Then there were the soirees,
and what they called dalliances between three - or more - of us.
And it was just then,
just as I was going to think about my studies, in amongst all of them,
in the middle of the room, there he is.
As sweet and as dizzy-making as an entire bottle of Wray Nephew rum.
He's over twice my age on paper,
but there is that something in my blood that draws the sweet
and complicated to me.
He has this wicked grin,
a posterior like one of those marble statues
I used to go visit at the British Museum.
Thighs you'd want to hold on to for years.
He painted me into his life,
he carried me into his studio,
and we did not leave it for a month.
Oh, and then.
I remember seeing myself
in one of his watercolours on a wall in a gallery in Belgravia,
and I couldn't help thinking to myself,
"Why he paint me so dark, eh?"
I remember standing there with my hand up to the wall,
and my arm, and contrasting it.
He had me down just right.
He had me down so right he could paint me without me being there,
and after a while I was not there so much.
Some part of me will always remain on that wall, I imagine.
In a gold leaf frame.
The other part of me needs to move on.
Could never really stick itself to a white canvas.
I don't want to waste my youth stuck to the wall of his imagination.
He, though, he'd rather keep me there.
We write to each other still,
making promises to meet that are rarely kept.
I distract myself with as much as I can, with the theatre.
I've been tending to the theatre.
My personal back garden, even though it's one bum after another,
one bum after another.
Even though all the places for inverts like me
are disappearing one by one
there is still so much sweet for all that bitter.
Mm. This beer is far too weak for my taste, but it will do the trick.
It's one for the road, and it tastes like tarmac too.
Monday, things must change.
My free paper bun,
but I still have tomorrow to dance.
RUMBLING PLASTER FALLS
I have Dodging A Divorcee in my head and I can't shake it out.
I wish I could carry that song with me everywhere I go.
Press it against my ears.
If only. It's a foxtrot.
No foxtrot now, but they're playing ragtime in the ballrooms.
All those West Indians giving the crowd what they want.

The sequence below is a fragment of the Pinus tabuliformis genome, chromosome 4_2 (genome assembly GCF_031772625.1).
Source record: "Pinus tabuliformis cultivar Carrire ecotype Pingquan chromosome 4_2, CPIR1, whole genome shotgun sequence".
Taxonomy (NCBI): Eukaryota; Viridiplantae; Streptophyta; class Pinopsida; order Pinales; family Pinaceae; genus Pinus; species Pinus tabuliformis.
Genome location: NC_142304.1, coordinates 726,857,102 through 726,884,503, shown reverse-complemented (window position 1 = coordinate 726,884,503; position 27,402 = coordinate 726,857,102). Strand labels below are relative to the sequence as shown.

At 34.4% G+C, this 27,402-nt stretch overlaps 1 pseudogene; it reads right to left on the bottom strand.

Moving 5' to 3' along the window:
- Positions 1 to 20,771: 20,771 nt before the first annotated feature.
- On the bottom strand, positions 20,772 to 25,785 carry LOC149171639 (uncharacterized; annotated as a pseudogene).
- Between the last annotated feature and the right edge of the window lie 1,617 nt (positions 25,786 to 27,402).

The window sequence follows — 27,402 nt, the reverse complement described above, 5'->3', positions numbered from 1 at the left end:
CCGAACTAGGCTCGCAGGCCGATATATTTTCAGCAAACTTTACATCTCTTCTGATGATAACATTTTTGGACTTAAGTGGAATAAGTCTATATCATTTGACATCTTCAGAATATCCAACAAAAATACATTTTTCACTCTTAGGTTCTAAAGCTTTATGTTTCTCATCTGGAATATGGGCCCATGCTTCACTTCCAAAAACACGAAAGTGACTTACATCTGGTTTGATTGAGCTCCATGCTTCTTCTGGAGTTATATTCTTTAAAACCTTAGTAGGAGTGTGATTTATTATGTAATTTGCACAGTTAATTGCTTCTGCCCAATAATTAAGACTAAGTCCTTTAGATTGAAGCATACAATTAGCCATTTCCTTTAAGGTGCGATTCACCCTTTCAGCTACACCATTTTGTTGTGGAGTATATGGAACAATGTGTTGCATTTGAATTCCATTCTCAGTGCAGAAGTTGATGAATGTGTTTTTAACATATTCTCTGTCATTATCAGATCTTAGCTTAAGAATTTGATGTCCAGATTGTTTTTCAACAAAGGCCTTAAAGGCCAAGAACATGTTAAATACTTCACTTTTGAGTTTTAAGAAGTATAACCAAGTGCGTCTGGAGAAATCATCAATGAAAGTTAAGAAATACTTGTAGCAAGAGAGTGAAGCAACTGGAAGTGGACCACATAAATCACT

Sweating, smiling, shuffling Colonial boys.
It's all a part of the game of belonging, and not belonging.
When I first come over here, the landlady was full of questions.
"Why are your palms a lighter hue?"
She'd turn them over at the table, frowning in puzzlement.
I let it wash over me like the other questions.
"Where do you learn to speak such good English then?"
And the like. Oh, she was full of them.
I used to think it was a working-class obsession -
my hair, my skin, the colour of my hands,
all those comments from the East End boys.
But I'm under no illusions now.
No, the more refined have their ways.
I tell them I'm going to become a lawyer, and their eyebrows arch.
I talk to them about music, and the conversation moves to jiving,
swing and ragtime.
All that time I spent revelling the attention of the Bloomsbury crowd,
the freedom I felt was an illusion.
I know that now.
Where I was born, you have to be as light as cornmeal to succeed,
unless you knew how to entertain.
Over here it's more complicated.
And endless game of where you're schooled and who you know.
Oh, they never slam the door in your face, the upper classes here, no.
They make you hold the handle of the door,
and convince you that you don't want to come in after all.
But all of that is changing with this blasted war.
Tonight I was good enough for the Cafe de Paris
because there was no-one else left in Soho.
The grand Cafe de Paris is where you can dance now,
where I can dance now they're no longer concerned with my appearance.
They started opening up their clientele - that's what they said.
It's funny how some places change their tune, eh?
They call it the safest spot in town.
Deep underground with a full swing band, a West Indian band at that.
A whole heap of brass and brown skins - who'd have thought that, eh?
I was going tonight, to the Cafe de Paris.
To see Snakehips, the King of Swing,
the band leader at the helm of it all.
He has a twinkle in his eye, this hypnotising movement at the loins
that make a boy like me salivate.
He was like that from day one, Snakehips,
before he plucked himself out from among the riffraff
to make it into the big halls.
They all talk about him, "Snakehips."
Even the Thames seems to do a little dancing dip like he does